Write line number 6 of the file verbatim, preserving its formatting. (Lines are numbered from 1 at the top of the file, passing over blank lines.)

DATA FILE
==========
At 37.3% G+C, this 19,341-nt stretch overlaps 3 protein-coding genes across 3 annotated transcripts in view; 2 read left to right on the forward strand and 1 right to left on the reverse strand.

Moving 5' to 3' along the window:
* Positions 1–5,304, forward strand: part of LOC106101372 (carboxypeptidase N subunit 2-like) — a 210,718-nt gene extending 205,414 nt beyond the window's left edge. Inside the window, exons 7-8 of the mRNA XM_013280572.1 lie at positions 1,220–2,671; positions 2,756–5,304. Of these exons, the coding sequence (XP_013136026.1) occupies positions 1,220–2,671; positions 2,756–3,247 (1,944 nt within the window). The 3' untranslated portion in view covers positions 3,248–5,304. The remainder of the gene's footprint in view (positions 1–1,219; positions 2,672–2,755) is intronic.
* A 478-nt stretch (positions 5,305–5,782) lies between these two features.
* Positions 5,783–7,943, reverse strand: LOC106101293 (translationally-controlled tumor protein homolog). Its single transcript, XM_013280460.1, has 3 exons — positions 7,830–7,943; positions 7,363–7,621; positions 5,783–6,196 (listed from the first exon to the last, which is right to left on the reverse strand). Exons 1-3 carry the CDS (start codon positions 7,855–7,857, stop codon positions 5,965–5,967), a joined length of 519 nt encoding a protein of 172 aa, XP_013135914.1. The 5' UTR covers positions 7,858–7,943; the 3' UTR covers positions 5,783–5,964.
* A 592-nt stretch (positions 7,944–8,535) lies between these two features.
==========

* A 592-nt stretch (positions 7,944–8,535) lies between these two features.